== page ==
Monkeypox Testing in Nashville

What You Need to Know about Monkeypox Testing in Nashville

Monkeypox has arrived in Nashville and Hendersonville, TN.  Here’s what you need to know about Monkeypox Testing in Nashville.

What is Monkeypox?

Monkeypox is a rare disease caused by the monkeypox virus. The monkeypox virus is part of the same family that can cause smallpox, the variola virus. MPX (monkeypox) symptoms can be like smallpox symptoms but are often milder. Most MPX cases usually do not cause serious illness, but it can sometimes require hospitalization, and although it rarely happens it also can be fatal.

The first recorded human case of Monkeypox was in 1970 in Africa. Most outbreaks of MPX were solely reported in Western and Central African countries until 2022 of course. Any cases found outside of Africa were because of international travel where the disease occurs or because of imported animals.

Symptoms of Monkeypox 

The main symptom to look for with MPX is a rash that will form around the genitals, and anus. Occasionally, the rash can be on other areas of the body like hands, feet, chest, and mouth. The rash will look like pimples or blisters and it can be painful or itchy. The rash will have to scab over before being fully healed. Other symptoms of MPX include:

  • Fever
  • Chills
  • Swollen lymph nodes
  • Exhaustion
  • Muscle aches
  • Headaches
  • Respiratory symptoms

Some people may experience all the symptoms and others will not have any at all. Symptoms for MPX may start anywhere from 5 – 21 days after your exposure. Symptoms will last anywhere from 2 – 4 weeks.

How does Monkeypox spread?

Someone with MPX is infectious from their very symptom all the way until their rash finally scabs over and heals. So, for the entirety of the 2 – 4-week period, someone can be infectious. The virus is spread by having close contact with an infected person for extended periods of time. Some examples include having direct contact with MPX sores or rash, respiratory droplets or oral fluids from an infected person, or the virus can also be spread through objects like bedsheets or clothing. Another concern with MPX is that an infected pregnant person can spread the virus to a fetus. Since the virus is highly contagious and has such a long infection period, therefore we must work hard to prevent the spread of the disease.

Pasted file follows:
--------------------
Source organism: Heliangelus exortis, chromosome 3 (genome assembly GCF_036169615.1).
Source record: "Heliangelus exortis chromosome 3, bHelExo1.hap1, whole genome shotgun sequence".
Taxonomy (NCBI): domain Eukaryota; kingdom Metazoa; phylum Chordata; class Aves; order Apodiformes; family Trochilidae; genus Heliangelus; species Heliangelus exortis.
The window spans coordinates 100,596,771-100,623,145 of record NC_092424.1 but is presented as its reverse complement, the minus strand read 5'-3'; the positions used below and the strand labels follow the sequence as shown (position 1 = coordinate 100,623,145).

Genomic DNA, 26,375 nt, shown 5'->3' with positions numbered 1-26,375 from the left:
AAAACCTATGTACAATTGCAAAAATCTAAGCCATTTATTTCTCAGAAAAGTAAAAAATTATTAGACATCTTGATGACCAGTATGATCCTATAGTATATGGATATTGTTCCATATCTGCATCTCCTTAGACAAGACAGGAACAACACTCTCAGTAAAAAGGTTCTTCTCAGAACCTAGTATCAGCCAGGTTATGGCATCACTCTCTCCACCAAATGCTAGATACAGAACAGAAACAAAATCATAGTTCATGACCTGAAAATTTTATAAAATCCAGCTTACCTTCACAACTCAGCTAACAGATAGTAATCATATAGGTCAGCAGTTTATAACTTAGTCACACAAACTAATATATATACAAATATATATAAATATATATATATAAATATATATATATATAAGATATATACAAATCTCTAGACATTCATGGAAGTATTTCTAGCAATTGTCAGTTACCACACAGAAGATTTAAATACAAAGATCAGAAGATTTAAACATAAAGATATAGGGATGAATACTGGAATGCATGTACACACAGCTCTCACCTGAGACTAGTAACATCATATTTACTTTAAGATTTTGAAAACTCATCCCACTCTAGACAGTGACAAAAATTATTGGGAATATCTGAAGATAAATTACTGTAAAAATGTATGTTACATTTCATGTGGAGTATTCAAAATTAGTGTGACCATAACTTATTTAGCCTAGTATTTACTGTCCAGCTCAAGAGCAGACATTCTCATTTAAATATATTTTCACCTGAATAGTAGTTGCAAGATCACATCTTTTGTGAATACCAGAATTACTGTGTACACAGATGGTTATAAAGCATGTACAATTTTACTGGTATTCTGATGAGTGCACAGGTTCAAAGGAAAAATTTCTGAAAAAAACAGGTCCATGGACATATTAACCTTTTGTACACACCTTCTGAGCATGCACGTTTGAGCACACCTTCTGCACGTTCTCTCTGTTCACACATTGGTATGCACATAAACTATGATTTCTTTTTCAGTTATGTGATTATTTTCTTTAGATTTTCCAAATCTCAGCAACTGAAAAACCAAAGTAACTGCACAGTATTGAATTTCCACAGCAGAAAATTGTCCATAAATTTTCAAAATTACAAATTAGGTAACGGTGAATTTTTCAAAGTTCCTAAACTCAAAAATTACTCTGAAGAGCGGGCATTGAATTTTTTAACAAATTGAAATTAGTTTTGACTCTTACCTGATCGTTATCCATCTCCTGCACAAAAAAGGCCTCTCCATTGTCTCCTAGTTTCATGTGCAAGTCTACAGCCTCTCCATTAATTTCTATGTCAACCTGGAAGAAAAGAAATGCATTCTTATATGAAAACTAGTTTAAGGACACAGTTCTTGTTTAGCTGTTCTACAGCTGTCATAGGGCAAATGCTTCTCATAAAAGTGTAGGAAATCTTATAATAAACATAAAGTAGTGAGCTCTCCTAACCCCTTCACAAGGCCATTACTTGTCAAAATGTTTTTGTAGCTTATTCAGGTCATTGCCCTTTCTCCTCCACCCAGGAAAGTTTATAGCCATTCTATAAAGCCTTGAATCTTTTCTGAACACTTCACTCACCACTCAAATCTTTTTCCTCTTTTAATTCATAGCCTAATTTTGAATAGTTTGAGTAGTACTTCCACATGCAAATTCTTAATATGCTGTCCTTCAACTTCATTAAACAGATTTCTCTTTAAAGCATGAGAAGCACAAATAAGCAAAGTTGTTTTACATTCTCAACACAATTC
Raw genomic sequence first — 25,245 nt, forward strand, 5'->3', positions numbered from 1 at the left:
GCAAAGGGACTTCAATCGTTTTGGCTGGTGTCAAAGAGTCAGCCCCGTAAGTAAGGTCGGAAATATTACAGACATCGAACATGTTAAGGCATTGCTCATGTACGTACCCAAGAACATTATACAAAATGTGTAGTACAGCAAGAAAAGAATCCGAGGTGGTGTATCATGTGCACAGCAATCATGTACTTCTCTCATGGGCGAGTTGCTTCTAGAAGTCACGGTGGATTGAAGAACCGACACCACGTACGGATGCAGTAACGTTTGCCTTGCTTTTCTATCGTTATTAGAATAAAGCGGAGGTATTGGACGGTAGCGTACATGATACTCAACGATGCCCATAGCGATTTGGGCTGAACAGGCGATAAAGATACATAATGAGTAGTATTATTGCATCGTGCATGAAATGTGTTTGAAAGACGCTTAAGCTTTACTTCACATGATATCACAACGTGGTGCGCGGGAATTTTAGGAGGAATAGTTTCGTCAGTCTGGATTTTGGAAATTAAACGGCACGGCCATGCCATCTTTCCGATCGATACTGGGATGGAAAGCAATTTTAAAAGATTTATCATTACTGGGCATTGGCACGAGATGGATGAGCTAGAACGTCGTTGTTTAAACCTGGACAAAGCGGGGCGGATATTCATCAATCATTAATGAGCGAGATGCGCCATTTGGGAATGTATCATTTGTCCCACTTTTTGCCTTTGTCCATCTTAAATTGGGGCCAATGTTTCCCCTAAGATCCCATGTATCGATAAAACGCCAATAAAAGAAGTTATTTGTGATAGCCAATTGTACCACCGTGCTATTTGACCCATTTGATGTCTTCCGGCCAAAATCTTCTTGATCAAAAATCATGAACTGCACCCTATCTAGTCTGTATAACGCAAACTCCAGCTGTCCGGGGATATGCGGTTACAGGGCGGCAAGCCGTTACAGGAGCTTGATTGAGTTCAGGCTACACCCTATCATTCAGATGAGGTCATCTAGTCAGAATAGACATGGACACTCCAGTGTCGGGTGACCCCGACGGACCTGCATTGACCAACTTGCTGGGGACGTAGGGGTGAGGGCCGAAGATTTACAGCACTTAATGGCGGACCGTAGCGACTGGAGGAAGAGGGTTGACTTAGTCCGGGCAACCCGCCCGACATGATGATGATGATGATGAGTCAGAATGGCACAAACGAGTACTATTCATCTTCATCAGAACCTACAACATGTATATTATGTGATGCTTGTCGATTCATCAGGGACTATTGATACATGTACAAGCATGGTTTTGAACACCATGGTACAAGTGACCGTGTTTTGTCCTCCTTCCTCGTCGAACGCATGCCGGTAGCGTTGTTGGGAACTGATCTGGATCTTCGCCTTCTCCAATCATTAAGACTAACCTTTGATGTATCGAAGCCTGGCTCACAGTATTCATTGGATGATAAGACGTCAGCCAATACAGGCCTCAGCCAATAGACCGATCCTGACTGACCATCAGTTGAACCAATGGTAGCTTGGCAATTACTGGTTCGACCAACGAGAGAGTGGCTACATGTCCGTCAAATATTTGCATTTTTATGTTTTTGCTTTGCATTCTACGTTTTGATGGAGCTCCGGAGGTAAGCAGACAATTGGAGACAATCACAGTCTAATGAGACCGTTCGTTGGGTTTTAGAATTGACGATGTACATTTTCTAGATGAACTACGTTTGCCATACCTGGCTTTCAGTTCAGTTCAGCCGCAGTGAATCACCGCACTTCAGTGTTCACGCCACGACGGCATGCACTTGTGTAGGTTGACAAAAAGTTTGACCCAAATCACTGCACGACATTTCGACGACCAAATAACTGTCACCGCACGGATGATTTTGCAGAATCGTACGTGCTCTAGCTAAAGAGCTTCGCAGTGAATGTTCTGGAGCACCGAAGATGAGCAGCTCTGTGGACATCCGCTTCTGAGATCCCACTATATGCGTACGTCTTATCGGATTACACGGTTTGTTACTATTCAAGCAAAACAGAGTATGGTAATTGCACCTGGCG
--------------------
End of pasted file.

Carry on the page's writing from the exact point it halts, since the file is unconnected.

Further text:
Prevention/Vaccines for MPX

A few ways to help prevent the spread of Monkeypox virus include:

  • If you know someone who is infected with MPX try to avoid close contact with them.
  • If you cannot avoid them, wash your hands frequently after any skin-to-skin contact with them, or handing any of their clothing/bedding.
  • Encourage the infected to isolate themselves until all of their scabs from the rash are fully healed.
  • Avoid any animals that may potentially have the virus.
  • Consider getting a smallpox vaccine, ACAM200 or Jynneos, to help prevent the spread of MPX.

There is currently no treatment for Monkeypox virus available yet. , we can strive to treat the symptoms of the virus though. Staying hydrated and taking over-the-counter medications for pain management is the best course of action to treat MPX.

If you are worried that you have been exposed to MPX or are noticing a new rash like the description of an MPX rash, call your healthcare provider right away. If you need testing for Monkeypox virus all three of our Nashville-area urgent care clinics are equipped to diagnose and help treat the symptoms of MPX today.

Nashville West Clinic  

6749 Charlottle Pike, Nashville, TN 37209

629.203.7858

9am – 7 pm, 7 days a week

Downtown Nashville Clinic  

301 Church Street, Nashville, TN 37201

615.255.7902

8am – 4pm, Monday – Friday

Hendersonville Clinic  

166 E Main Street, Hendersonville, TN 37075

615.991.2855

9am – 5pm, Monday – Friday

For more information and educational photos on Monkeypox virus please visit the CDC website here or the Mayo Clinic website here.

Scroll to Top
Skip to content